Designing and grading a bra - lingerie courses

The latest Lingerie courses from iatechnical for September 2017 are the following:

September 11/12th - Core Fit Bra Pattern Cutting and Grading

This course starts with developing key pattern blocks then restyling, This session will cover wired and non wired bras with an emphasis on core grading.

September 13/14th - Plus Fit Bra Pattern Cutting and Grading

This focuses on patterns, fit and grading with three current popular styles examined. In this course wire technology is a key feature.

September 15th - Technical Bra Fitting

This fit day includes defining you models correct commercial size and understanding what creates a good or bad fit. It also covers communicating fit corrections to your factories, getting good outcomes from fitting sessions and solving material, sizing pattern and grading issues.

September 18/19th - Swimwear & Activewear Pattern Cutting and Grading

The swimwear course covers core and plus fit styles from basics through to complex bikinis, suits and tankinis and their grading.

September 20/21st - Bodies & Briefs Pattern Cutting & Grading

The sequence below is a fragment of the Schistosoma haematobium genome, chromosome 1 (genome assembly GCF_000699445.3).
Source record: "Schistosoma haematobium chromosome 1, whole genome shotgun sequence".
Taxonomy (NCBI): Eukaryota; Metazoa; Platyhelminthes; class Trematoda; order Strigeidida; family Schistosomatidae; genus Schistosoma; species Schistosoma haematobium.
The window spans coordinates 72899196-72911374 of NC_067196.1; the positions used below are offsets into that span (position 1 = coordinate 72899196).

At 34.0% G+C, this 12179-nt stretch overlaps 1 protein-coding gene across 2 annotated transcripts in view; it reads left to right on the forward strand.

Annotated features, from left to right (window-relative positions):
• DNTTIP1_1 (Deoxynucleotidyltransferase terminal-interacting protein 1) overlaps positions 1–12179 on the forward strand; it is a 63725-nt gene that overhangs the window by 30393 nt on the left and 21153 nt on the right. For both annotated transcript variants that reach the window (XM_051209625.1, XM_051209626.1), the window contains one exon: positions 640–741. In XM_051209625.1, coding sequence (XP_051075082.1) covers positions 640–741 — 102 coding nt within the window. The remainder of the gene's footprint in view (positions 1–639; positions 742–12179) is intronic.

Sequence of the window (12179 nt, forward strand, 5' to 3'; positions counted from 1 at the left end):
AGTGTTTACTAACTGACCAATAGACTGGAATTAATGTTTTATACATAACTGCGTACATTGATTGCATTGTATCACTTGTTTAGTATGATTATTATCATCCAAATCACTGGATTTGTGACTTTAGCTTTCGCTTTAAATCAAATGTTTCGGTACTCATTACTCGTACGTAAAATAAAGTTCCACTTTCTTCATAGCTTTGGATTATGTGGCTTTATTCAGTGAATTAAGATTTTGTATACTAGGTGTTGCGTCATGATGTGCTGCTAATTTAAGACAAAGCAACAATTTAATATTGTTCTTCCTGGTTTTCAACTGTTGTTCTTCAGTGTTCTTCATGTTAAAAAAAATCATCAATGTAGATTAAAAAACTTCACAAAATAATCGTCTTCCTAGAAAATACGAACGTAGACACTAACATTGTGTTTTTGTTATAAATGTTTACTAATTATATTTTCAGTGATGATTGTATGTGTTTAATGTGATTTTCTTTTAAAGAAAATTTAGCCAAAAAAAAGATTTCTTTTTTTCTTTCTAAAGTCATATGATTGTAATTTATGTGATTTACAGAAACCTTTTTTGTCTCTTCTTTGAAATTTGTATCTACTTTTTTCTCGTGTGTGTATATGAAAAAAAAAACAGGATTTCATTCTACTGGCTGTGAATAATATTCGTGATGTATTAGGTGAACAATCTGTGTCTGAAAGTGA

This course starts with basic stretch and rigid blocks. It looks at the European pantie fit as the favoured choice of retailers and the demand for fashion bodies.

September 22nd A Technical Introduction to setting up a new Lingerie Brand

 

please note this bra is an image designed previously from the Vanjo brand 

please note this bra is an image designed previously from the Vanjo brand 

 

 

Please note the courses are now held at the IA Studios at 91 Warwick Street Leicester.

All courses include full digital notes and lunch

2 day courses are GB£250.00 and 1 day courses are GB£125.00

Course bookings are limited to 6 delegates on each.

Please go to the website for more information :  iatechnical.com to book or contact David on dmorris@iatechnical.com for more information.

For those wishing to learn more via books please head to the lingerie shop page.

How many designs do you need to start your lingerie label?

Last week I was approached by a new label to provide the technical aspects of all their designs so they could launch their own lingerie label. This included mocking up spec sheets, writing up their tech sheets and support on measuring up their garments and getting them to manufacturing stage.

They had 13 individual designs! 

Having launched my own label previously, I know the amount of work that goes into producing each piece, getting each piece fitted, sourcing the fabric, and then manufacturing each piece with minimums that the factories want (or the amount of sewing you have to do by yourself). Working on the 13 pieces wouldn't have been a problem, but I told them to go back and re-look at each piece, and if possible come back with no more than five designs, (seven totally tops).